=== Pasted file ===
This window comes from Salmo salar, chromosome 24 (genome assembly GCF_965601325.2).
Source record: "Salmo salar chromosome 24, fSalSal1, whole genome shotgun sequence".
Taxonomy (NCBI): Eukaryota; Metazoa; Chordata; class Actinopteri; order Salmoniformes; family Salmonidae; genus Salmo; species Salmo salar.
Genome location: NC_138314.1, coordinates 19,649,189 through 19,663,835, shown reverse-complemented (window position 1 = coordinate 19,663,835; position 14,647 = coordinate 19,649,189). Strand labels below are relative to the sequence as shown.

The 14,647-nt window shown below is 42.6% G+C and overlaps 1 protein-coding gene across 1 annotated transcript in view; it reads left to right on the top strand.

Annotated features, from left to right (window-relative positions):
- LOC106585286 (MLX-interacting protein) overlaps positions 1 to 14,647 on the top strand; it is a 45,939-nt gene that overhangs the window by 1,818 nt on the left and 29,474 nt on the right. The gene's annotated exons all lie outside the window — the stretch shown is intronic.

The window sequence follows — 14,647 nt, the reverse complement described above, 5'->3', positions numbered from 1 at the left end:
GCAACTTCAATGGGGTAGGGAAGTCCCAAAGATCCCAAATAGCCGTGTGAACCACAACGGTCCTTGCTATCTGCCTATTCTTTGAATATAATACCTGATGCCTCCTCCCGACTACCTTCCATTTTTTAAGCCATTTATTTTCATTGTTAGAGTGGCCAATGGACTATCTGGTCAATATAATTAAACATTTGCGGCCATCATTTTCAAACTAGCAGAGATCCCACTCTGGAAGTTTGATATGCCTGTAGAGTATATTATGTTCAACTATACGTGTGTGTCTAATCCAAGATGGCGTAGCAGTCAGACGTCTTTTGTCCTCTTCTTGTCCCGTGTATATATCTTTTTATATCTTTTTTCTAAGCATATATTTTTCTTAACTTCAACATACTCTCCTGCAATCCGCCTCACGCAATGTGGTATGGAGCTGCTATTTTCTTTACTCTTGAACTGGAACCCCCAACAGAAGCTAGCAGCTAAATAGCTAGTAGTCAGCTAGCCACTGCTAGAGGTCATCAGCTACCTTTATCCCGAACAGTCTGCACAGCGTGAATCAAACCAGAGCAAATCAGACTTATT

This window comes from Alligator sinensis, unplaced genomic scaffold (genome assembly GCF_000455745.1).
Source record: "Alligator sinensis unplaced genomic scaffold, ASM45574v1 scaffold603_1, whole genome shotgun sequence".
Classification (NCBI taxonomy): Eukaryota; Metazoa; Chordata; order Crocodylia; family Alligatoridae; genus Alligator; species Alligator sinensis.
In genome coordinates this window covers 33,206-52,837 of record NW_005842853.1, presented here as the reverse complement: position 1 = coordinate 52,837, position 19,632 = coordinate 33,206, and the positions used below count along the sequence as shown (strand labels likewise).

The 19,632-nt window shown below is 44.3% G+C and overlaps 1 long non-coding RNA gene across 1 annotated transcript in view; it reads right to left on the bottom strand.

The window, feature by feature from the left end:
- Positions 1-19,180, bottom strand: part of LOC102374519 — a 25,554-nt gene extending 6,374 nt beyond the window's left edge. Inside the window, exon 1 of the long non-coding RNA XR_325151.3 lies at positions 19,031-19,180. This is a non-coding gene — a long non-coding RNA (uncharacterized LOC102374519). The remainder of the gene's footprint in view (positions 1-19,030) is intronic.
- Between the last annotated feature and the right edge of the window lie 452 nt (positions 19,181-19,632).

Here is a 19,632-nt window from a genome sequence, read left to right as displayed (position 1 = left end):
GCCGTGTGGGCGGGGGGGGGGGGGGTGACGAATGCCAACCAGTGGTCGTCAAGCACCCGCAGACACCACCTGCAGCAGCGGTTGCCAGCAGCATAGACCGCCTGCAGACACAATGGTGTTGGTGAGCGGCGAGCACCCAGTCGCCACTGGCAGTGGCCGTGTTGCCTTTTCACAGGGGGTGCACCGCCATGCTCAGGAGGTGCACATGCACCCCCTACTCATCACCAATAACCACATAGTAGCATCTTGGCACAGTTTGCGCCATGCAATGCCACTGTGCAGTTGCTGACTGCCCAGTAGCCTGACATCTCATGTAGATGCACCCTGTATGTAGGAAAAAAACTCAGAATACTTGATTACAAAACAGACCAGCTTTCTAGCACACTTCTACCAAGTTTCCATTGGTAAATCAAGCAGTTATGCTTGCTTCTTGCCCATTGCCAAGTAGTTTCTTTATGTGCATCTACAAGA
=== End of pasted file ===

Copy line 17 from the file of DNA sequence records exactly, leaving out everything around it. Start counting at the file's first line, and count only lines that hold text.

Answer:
- Between the last annotated feature and the right edge of the window lie 452 nt (positions 19,181-19,632).